In all my years I have never found oaks more productive in Acorn production because of so-called removal of competition from other plants. The idea here is that grasses and chaparral prevent the oak tree from having productive acorn seasons. No doubt further propaganda would have it that the Native Americans knew this. Seriously, I have seen old growth forests and heavy old growth chaparral plant communities intermingled with large massive oaks in which were exceptionally productive Acorn season year after year. Trust me, the Natives would have also seen what I have experienced as well, but it doesn't make for as romantic a story line to those with a vested interest in some money making venture. I know because I collected acorns in the past and processed them for meal production. Large Oaks within heavy Chaparral plant cover were the heaviest producers when I went out into the bush. Then there was this subheading on that first page calling attention to people's perception of what they considered a healthy forest is out in Nature. This had more to do with marketing an opinion and biased ideology more than anything else. They polled the people as to what they thought looks more aesthetically pleasing:
Aesthetics of the Oak Savanna Landscape
"Surveys of attitudes and perceptions have shown that the oak savanna landscape rates highly in the public mind. Open forests with large, relatively old trees are considered very attractive. Other pleasing factors of the oak savanna include the high plant diversity, the presence of wild flowers, the large openings surrounded by trees, and the extensive vistas and overlooks. These are characteristic of parks, and the park-like setting of oak savannas is appealing, just as it was to early travelers through the Midwest."
This is the exact marketing put out there by the US Forest Service. This is the mirror image of the mandated purpose up in the San Jacinto Mountains by the Palms to Pines highway beautification project and maintenance program. Show people park-like conditions which appear to be the most aesthetically pleasing to the average Joe/Jane Q-Public driving thru the area in their car and they'll imagine you are doing your job properly. Now I do like Oak Savannas and there is no doubt a historical presence throughout California's central valley & surrounding lower foothills for them, especially considering at one time there was an historical presence of more than 500,000 Elk alone which no doubt maintained such Oak Savanna areas. But much of the mountainous regions on the west side of the central valley to the coast of California has been ruined by overgrazing and removal of large tracts of chaparral where majestic oaks and Foothill pine have been left. Eventually these older trees will die and those Oak Savannas will be gone. What will be leftover is nothing but non-native grasslands and other exotic weeds. I saw it this past June 2014 when my wife and I traveled from Buttonwillow California over highway 58 to Santa Margarita on our way to Monterey up Hwy 101. The grazing that has been allowed on numerous steep slopes of mountainsides for miles and miles has cattle which have mowed the grasses to the ground where nothing now but bare soil exists. There are some pockets of large Oaks spread out here and there, but also many dead ones. There is zero presence of regeneration as would be evidenced by the existence of various younger to middle aged trees even over the last few decades. There's nothing but old oak trees and dead remnants. Even Foothill Pines are dying everywhere and lack of anything new, with the exception of maybe some roadside pine germination because of concentrated road runoff. Oaks and Pines in California need chaparral nurse feeding, hydrating and staking. Chaparral historically provided everything they needed. If humans don't get their act together with regards proper custodianship of Earth, then like climate change, all plant ecosystems may also end up at a point of no return.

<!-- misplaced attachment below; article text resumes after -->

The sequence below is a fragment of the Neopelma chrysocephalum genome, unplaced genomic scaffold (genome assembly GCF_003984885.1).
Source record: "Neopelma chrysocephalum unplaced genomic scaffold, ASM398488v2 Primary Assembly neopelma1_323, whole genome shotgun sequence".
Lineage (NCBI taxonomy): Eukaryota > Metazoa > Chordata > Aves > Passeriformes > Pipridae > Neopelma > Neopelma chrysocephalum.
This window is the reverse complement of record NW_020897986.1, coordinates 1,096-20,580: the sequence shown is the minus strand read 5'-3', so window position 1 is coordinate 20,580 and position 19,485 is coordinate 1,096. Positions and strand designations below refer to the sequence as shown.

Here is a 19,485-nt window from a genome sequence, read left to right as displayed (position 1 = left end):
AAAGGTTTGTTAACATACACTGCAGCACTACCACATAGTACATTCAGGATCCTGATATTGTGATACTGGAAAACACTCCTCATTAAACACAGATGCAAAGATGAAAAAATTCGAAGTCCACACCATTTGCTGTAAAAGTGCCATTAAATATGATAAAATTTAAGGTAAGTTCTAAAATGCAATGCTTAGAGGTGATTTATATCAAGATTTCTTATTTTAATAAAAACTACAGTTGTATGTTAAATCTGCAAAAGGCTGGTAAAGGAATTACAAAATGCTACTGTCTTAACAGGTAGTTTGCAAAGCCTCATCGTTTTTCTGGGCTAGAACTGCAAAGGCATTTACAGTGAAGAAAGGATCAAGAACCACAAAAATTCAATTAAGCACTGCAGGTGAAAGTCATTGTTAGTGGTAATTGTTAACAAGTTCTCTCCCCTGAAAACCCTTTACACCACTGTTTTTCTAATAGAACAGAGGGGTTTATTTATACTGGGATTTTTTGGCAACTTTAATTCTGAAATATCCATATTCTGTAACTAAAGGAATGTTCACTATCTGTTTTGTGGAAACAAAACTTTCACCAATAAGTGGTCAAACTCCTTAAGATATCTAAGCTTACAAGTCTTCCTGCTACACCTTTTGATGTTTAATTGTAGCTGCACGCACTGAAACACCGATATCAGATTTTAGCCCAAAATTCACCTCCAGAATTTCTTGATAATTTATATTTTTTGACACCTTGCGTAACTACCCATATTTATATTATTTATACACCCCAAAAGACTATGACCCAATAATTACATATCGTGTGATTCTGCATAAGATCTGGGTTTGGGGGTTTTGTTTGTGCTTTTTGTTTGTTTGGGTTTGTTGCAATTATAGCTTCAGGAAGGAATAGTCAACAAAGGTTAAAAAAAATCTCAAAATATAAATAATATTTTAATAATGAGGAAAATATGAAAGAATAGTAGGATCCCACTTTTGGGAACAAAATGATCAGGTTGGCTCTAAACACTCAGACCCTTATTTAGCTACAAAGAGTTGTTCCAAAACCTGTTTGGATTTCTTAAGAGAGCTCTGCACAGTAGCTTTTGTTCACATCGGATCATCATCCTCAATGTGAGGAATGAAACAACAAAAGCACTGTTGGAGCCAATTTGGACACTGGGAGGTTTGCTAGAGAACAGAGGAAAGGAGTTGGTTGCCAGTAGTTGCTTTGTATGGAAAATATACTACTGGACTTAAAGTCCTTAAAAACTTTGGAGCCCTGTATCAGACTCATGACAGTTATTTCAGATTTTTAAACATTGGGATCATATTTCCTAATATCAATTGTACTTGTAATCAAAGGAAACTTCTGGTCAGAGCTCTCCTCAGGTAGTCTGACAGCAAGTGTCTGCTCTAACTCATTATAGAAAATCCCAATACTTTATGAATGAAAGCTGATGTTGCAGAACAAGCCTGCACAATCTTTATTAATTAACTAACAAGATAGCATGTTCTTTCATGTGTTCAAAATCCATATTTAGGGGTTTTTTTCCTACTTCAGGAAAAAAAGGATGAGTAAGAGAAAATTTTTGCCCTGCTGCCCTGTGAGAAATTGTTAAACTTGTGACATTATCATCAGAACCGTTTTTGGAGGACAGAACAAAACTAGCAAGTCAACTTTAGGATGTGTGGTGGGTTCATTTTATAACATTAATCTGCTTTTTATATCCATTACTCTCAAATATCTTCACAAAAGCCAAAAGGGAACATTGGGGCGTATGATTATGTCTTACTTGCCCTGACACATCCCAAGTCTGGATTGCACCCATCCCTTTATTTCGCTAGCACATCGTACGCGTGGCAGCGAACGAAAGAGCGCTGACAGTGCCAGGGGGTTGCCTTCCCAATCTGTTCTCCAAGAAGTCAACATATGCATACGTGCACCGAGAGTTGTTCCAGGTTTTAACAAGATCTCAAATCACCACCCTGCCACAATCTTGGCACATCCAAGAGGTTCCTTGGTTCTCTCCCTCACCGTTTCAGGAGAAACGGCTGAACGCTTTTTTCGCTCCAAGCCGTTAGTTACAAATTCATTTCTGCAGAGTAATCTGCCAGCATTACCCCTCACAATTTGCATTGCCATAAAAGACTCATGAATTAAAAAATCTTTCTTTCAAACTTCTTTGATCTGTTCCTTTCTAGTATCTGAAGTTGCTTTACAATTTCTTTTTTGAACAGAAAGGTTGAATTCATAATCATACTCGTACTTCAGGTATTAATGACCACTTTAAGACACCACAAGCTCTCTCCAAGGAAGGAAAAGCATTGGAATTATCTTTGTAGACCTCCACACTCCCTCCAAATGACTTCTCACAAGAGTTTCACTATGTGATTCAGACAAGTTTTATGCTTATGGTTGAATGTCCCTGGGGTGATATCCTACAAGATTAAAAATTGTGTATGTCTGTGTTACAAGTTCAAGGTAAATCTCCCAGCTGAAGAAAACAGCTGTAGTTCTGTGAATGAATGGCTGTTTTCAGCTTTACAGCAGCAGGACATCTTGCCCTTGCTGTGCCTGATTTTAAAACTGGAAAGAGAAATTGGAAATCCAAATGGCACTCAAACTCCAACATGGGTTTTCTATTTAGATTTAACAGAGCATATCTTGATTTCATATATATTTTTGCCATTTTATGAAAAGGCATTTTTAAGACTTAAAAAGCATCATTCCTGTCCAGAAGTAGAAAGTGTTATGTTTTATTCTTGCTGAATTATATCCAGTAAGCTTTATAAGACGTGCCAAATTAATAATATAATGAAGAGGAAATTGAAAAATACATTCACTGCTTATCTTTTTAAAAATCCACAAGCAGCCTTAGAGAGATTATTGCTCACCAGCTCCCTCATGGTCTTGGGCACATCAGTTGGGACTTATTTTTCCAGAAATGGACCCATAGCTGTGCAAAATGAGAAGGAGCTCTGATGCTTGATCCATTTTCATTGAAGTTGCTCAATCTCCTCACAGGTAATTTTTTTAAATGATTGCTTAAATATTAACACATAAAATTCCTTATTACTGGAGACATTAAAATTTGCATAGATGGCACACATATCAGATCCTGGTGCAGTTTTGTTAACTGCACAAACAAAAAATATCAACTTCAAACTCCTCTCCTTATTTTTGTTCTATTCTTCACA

Ideas and Plans for using Chaparral in the Landscape
Additional Tree Staking Resources:
Girdling Roots -- A Problem of Shade Trees, Ohio State University Extension
Planting Guidelines: Container Trees & Shrubs, University of Arizona Cooperative Extension
The Myth of Staking: "Newly planted trees should be staked firmly and securely", 
Linda Chalker-Scott, Ph.D., Extension Horticulturist and Associate Professor, Puyallup, Research and Extension Center, Washington State University